© 2003 Bernard Cornwell
"So what do you believe in?" Vicente wanted to know.(p. 266)
"The trinity, sir," said Harper sententiously.
"The trinity?" Vicente was surprised.
"The Baker rifle," Sharpe said, "the sword bayonet, and me."
Napoleon's armies command Europe, and now, in the late spring of 1809, they threaten to force Britain to abandon its fragile foothold in Portugal. The British army is in retreat, and one Richard Sharpe -- commanding a small band of riflemen -- has been caught behind enemy lines while on a mission to find and rescue the daughter of a wealthy English family. Our man Sharpe is of course resourceful enough to get himself out of any pickle, but circumstances are complicated when he bumps into a "Lieutenant Colonel" attached to the foreign office, who has a great many schemes and (Sharpe thinks) the legal authority to order Sharpe about. The colonel thinks himself a chessmaster, but Sharpe has his rifles and a few friends with which to survive the weeks of danger, intrigue, and treachery which lie ahead.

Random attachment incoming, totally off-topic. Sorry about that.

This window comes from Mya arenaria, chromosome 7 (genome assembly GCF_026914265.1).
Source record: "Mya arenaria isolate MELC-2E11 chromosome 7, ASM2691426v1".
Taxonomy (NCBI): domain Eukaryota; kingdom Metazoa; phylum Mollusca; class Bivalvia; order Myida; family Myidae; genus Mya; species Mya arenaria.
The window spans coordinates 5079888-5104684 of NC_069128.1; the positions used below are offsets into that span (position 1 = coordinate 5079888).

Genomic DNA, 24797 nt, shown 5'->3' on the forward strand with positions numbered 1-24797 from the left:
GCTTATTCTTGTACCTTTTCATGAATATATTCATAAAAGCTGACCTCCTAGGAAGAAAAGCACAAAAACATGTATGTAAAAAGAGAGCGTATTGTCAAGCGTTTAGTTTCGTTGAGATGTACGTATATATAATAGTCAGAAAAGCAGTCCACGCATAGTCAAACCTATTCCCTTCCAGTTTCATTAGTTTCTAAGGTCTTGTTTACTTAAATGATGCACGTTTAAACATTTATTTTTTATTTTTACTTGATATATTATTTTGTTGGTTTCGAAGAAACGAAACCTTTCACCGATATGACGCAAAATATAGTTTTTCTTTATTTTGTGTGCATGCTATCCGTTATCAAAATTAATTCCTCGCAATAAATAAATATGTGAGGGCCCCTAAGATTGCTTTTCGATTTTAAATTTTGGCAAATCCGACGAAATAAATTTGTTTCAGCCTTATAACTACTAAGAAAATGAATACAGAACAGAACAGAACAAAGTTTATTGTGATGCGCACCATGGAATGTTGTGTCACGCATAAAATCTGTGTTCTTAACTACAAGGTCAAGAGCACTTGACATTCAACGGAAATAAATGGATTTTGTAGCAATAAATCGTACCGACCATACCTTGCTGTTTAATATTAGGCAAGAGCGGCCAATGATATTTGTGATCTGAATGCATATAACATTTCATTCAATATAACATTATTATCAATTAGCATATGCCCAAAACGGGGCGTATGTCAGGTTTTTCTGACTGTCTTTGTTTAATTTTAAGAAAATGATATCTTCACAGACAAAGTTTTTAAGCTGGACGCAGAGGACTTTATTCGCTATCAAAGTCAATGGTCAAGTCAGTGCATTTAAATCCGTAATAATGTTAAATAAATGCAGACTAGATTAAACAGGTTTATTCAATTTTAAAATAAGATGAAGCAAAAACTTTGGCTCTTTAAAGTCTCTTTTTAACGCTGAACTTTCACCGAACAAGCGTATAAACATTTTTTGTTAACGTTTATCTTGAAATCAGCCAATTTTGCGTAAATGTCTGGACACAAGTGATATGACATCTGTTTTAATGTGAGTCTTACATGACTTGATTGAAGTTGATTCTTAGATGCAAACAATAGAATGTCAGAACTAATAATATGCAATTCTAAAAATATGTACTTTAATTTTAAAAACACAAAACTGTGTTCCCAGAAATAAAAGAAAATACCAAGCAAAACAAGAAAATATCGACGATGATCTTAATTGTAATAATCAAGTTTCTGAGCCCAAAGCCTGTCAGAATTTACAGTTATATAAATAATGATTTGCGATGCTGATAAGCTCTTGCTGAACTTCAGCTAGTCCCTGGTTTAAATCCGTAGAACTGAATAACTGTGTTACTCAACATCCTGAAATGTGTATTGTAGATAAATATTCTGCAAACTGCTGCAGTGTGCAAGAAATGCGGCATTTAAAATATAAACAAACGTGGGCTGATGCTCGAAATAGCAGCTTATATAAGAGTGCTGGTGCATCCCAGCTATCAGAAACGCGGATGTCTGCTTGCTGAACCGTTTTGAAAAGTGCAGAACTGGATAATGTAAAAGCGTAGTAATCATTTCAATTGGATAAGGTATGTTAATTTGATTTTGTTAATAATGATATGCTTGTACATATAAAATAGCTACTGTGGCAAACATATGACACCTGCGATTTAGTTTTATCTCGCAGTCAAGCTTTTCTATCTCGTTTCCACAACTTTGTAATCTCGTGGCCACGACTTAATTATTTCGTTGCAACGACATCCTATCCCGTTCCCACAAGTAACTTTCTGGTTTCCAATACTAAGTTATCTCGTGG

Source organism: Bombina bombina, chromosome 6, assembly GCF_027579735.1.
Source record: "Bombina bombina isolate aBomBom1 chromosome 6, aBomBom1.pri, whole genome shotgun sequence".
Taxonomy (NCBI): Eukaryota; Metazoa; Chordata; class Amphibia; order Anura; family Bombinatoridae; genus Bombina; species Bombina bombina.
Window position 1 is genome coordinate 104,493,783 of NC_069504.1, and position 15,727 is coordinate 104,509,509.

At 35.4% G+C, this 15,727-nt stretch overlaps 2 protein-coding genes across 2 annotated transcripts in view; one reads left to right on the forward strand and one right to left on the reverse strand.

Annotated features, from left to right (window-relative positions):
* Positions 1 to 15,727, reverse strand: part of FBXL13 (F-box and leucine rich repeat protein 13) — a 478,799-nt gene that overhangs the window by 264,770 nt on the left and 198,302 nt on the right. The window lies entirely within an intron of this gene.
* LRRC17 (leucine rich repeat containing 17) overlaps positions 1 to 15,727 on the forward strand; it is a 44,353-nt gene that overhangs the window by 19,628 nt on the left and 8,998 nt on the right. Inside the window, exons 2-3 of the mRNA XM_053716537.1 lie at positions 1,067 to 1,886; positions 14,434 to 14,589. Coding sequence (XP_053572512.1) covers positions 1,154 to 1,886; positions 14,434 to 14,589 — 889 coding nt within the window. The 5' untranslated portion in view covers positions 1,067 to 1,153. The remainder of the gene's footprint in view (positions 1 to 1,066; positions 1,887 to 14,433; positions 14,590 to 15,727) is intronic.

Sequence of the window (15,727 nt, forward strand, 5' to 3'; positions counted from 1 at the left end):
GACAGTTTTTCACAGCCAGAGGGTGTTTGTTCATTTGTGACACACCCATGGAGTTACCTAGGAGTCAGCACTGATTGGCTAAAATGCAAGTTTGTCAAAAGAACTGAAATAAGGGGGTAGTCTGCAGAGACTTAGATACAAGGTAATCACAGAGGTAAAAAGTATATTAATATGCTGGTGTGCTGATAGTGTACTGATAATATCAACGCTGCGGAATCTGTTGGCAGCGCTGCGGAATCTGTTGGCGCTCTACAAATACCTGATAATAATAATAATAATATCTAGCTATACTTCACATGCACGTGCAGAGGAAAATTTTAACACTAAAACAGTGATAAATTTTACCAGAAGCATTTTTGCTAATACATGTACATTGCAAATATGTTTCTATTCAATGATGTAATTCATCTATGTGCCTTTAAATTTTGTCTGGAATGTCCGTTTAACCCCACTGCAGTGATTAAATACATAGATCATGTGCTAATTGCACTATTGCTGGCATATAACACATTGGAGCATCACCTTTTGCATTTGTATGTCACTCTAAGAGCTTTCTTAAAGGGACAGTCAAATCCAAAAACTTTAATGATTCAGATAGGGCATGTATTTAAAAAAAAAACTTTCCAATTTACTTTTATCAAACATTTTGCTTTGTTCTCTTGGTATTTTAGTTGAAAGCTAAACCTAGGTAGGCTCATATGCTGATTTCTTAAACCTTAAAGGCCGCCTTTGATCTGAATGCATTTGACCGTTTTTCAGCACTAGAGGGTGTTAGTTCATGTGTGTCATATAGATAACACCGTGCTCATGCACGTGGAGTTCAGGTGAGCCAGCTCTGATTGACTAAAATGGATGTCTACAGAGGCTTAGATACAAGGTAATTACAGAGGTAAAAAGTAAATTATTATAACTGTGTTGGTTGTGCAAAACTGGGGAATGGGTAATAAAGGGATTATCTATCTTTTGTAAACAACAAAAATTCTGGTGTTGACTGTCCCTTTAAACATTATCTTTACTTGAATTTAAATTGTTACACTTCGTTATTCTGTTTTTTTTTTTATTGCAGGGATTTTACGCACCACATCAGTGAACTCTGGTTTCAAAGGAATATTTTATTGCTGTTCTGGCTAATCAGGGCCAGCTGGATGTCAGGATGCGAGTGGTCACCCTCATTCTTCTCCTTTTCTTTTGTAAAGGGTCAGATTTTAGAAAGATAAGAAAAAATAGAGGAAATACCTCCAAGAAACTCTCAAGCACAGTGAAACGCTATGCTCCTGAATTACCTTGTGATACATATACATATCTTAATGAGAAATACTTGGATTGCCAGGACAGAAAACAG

Within the last year or so Bernard Cornwell has become one of my favorite authors. Unlike Jeff Shaara or John Grisham, say, I don't read him dutifully -- but joyously. His books make me excited, and Sharpe's Havoc is a fine example of why. Sharpe is thrown into a mess, but he survives the odds again and again through skill, wit, and not a small measure of luck. Dialogue is marvelous as usual -- I do love the usual repartee between Sharpe, Harper, and Hogan -- and once more we get an interesting villain in "Lieutenant Colonel Christopher", a right weasel. Cornwell also shows off his usual gift for making the physical environment come alive. I think Havoc will stand out among the rest of the Sharpe series whenever I complete it, for like a few others it has an intimate focus: Sharpe and his men are alone, and I enjoy their solitary adventures more than accounts of large-scale battles.
Next in the series is Sharpe's Eagle, but as I've already read that I'll be moving onto Sharpe's Gold.